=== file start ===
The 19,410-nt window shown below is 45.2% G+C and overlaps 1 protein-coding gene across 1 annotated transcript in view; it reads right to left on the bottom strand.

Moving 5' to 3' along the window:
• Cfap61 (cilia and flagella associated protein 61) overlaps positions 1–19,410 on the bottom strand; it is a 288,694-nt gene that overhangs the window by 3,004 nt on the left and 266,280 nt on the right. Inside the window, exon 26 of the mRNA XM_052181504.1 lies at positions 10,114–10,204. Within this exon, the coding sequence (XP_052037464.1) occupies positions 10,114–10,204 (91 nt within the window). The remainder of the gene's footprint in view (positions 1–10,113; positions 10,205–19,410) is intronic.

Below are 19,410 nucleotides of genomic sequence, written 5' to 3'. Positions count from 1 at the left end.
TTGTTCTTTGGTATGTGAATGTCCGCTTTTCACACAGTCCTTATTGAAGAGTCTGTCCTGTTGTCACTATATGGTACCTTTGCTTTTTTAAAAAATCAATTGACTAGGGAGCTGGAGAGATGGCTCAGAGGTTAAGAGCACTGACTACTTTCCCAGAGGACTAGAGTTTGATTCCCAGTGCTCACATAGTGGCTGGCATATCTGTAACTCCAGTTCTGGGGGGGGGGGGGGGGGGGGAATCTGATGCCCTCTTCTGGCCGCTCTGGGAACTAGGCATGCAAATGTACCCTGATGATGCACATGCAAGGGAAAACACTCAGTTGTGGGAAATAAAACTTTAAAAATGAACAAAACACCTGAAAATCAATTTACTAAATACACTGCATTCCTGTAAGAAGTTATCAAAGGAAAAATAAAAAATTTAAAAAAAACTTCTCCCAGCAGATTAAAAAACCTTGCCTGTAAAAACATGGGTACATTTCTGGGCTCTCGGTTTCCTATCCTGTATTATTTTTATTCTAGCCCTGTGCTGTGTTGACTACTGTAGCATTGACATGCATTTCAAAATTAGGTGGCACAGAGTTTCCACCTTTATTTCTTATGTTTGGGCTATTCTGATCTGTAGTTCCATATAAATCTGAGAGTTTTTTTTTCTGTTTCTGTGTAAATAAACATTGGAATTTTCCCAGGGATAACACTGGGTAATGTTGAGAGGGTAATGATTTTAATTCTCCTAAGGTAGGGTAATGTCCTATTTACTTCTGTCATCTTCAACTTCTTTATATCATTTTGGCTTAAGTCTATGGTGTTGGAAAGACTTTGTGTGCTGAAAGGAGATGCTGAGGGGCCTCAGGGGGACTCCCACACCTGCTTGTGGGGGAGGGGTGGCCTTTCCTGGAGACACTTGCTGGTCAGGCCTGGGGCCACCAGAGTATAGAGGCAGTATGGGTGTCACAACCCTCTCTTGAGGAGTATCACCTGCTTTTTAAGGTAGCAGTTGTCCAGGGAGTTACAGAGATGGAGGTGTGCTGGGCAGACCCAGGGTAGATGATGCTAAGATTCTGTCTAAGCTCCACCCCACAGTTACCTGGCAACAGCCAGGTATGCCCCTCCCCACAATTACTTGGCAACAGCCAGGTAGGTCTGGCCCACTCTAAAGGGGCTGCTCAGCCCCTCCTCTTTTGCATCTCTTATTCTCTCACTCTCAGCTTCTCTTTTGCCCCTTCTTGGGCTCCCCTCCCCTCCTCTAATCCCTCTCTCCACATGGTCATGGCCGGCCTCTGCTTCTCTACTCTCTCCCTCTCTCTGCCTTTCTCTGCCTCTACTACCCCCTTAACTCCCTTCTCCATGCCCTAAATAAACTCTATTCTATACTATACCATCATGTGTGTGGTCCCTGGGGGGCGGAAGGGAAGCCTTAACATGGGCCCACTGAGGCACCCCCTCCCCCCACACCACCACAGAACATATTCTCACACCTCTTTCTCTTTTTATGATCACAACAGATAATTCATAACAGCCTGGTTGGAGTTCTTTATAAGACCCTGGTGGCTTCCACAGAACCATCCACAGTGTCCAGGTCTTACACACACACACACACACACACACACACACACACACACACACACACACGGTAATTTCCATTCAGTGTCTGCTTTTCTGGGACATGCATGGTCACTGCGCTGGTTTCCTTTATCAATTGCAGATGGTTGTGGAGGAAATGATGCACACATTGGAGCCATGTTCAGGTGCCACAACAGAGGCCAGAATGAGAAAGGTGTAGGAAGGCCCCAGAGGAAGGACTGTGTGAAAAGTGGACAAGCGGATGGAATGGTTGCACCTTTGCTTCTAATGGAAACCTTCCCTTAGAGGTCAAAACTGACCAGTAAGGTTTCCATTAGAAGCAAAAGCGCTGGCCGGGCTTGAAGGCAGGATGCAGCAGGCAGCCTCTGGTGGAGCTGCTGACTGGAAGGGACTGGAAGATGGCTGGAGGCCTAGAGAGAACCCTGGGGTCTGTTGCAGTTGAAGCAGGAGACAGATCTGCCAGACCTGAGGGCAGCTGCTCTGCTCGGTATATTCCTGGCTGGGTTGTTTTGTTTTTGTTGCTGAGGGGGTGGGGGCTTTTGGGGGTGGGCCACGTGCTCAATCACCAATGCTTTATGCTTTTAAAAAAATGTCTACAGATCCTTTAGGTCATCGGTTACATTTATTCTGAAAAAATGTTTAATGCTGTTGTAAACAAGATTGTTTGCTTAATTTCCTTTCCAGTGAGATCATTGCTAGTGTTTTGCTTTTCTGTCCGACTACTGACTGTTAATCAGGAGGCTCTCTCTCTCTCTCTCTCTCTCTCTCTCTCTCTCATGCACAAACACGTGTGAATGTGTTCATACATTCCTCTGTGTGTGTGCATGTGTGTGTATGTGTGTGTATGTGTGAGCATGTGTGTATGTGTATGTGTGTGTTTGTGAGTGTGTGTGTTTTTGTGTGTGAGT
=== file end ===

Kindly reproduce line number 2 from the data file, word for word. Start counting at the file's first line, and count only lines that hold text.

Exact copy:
Moving 5' to 3' along the window: